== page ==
A sermon by Rev Richard Keith on Genesis 17 on Sunday 3 November 2019

I love a good mystery. I wonder, Who built Stonehenge and how? And why? Why are sinkholes suddenly appearing all over Siberia? And how did the Earth get such a large moon? Actually, that last one isn’t much of a mystery, because the moon is just the right size that God made it.

Our message today is about a different kind of mystery. It’s not one that most people think about. It’s not one that would often come up in polite conversation. But it is one that most people would struggle to give an answer to. And it is raised in our passage today in Genesis chapter 17. And that question is, why circumcision? This cutting of the foreskin of boy babies at eight days of age. Why did this procedure out of all the ones that could have been chosen, why did circumcision become the sign of the covenant?

For God had made a covenant, a solemn pact or agreement with Abram. The covenant wasn’t a negotiation. It didn’t set up a co-operative alliance. It came from God to Abram as a series of promises. I will bless you. I will make you into a great nation. To your descendants I will give this land. All nations will be blessed through you. This was the covenant between God and Abram. It was not a mutual contract, but a one-sided commitment from God, the creator, to his creature.

In fact, the covenant can be put even more simply. With these promises, the Lord said, “I will be your God.” He would not just be a God for himself, alone and pleasing himself, basking in his own glory. No, he would be God for the world. He would be God for the people of the world. And because he was God for the people of the world, he would be Abram’s God, and the God of his children. And with the promises of his covenant, he was saying, You will be my people. Not because of anything good in them. But in order to fulfil his purpose of blessing for the whole world, they would be his people, the vessel for his blessing.

It wasn’t an apprenticeship, a system whereby Abram graduated to full blessing by satisfying increasing levels of requirements. It wasn’t a contract between equals by which Abram earned God’s blessing for services rendered. It was a covenant of grace, established by God for God grounded in God’s promises.

This is what the Lord meant when he said to Abram in Genesis 17, verse 1,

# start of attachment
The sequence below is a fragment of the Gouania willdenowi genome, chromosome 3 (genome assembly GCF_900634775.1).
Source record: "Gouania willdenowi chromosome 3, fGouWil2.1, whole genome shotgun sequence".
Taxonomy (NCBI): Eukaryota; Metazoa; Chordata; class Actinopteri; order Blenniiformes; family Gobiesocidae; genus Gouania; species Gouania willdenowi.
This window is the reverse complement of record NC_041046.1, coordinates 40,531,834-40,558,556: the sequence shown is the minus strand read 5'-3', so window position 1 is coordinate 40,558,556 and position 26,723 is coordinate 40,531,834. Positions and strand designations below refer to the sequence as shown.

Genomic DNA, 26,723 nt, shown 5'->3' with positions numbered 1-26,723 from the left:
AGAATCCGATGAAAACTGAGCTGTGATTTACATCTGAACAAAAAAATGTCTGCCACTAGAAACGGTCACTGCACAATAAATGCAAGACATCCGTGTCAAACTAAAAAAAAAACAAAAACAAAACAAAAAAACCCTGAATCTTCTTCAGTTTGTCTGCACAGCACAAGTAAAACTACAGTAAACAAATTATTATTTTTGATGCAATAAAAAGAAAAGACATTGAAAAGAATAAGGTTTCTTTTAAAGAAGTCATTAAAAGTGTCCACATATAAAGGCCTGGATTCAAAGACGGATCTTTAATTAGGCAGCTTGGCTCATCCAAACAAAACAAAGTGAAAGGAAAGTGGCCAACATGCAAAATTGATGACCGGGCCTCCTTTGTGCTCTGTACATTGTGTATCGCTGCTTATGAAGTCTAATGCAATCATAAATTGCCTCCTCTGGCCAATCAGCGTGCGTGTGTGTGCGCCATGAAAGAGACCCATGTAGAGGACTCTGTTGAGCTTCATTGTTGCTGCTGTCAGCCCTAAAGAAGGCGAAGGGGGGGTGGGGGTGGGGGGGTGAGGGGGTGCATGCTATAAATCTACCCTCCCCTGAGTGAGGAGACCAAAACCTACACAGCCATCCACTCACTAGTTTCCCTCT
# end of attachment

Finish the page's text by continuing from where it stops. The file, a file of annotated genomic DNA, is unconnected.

“I am God Almighty, walk before me and be blameless. And I will confirm my covenant with you.”

He is God almighty. He can do whatever he wants. There is no obstacle or barrier that can prevent his will. And what is his will? To bless Abram so that Abram would be a blessing. “Walk before me and be blameless.” It is not a condition of the covenant. It is a consequence of the covenant. Abram does not have to be blameless for God to keep his promise, but because God will keep his promise, Abram can and will be blameless.

And that would not be the only consequence. In verses 10 and 11 the Lord said,

“This is my covenant with you and your descendants after you, the covenant you are to keep. Every male among you shall be circumcised. You are to undergo circumcision. And it will be the sign of the covenant between me and you.”

The obvious question then is, why circumcision? What is special about it that makes it appropriate. Why did this procedure become the sign of the covenant?

Circumcision is practiced in about a third of the world. Predominantly in Africa and in the Middle East. In some climates, circumcision has health benefits, stopping the spread of disease and infection. In the ancient Middle East, and in some tribal cultures still today, it was practiced on teenage boys as a test of bravery and as a rite of passage into manhood.

But these explanations aren’t enough. They don’t explain how important circumcision would become for the life of the Jews. For thousands of years Jews have been distinguished from other people groups by three things. Not working on Saturdays. That’s a holiday every week. Their kosher food rules. Not eating bacon or ham or shellfish. And circumcision. Personal hygiene does not explain why the Lord chose it as the sign of his covenant. As his mark of ownership. As his brand on this people that says, “You are mine. And I am yours.” But it is not just a brand, an arbitrary practice picked at random. Circumcision was chosen for a reason. And that reason can be found in Genesis chapter 16.

In Genesis chapter 15 the Lord told Abram that his heir would come from his own body. It wouldn’t be a distant relative. It wouldn’t be a man he’d adopted from his own servants. His heir would be his own son. The problem was that his wife Sarai had still not become pregnant. They had no son and they were not going to get any younger. When Sarai had a cunning plan, because everyone knows that a man can have a child at a much older age than a woman. Her plan was to give her maid to her husband to be his second wife so Abram would get his heir from his own body through her. And it worked. Abram slept with Hagar and she became pregnant and gave birth to a boy. And Abram named him Ishmael.